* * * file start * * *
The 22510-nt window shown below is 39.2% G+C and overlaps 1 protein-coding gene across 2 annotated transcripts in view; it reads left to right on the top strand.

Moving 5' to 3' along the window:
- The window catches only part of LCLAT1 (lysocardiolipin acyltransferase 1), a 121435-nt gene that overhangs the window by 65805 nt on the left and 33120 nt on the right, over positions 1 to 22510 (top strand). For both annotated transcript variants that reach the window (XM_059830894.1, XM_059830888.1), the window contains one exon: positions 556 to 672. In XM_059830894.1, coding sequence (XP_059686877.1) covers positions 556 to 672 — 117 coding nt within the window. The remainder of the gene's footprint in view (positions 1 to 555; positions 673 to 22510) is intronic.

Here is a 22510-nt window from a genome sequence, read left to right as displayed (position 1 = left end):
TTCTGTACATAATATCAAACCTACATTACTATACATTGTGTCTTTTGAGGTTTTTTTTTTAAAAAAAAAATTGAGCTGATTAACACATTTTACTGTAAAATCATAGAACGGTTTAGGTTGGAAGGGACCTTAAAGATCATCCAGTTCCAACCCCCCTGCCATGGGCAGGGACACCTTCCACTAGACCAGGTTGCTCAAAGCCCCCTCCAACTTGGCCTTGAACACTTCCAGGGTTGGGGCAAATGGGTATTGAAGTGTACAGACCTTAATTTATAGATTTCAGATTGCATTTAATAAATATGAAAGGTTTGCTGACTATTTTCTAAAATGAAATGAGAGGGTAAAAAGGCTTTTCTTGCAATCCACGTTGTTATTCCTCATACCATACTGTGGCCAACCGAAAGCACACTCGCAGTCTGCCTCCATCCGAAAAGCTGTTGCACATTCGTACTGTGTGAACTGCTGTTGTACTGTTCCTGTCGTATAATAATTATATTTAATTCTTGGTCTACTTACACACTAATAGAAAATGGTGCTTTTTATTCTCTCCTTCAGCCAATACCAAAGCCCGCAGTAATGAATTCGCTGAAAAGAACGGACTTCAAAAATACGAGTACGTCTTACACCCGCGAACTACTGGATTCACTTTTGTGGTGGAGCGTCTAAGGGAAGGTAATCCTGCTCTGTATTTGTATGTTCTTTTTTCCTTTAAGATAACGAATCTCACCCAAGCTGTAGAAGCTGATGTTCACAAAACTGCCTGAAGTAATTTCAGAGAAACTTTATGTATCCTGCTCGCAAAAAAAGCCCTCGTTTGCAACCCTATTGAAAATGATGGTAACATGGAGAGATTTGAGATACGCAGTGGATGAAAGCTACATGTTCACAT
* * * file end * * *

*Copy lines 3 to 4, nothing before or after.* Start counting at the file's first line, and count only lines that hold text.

- The window catches only part of LCLAT1 (lysocardiolipin acyltransferase 1), a 121435-nt gene that overhangs the window by 65805 nt on the left and 33120 nt on the right, over positions 1 to 22510 (top strand). For both annotated transcript variants that reach the window (XM_059830894.1, XM_059830888.1), the window contains one exon: positions 556 to 672. In XM_059830894.1, coding sequence (XP_059686877.1) covers positions 556 to 672 — 117 coding nt within the window. The remainder of the gene's footprint in view (positions 1 to 555; positions 673 to 22510) is intronic.

Here is a 22510-nt window from a genome sequence, read left to right as displayed (position 1 = left end):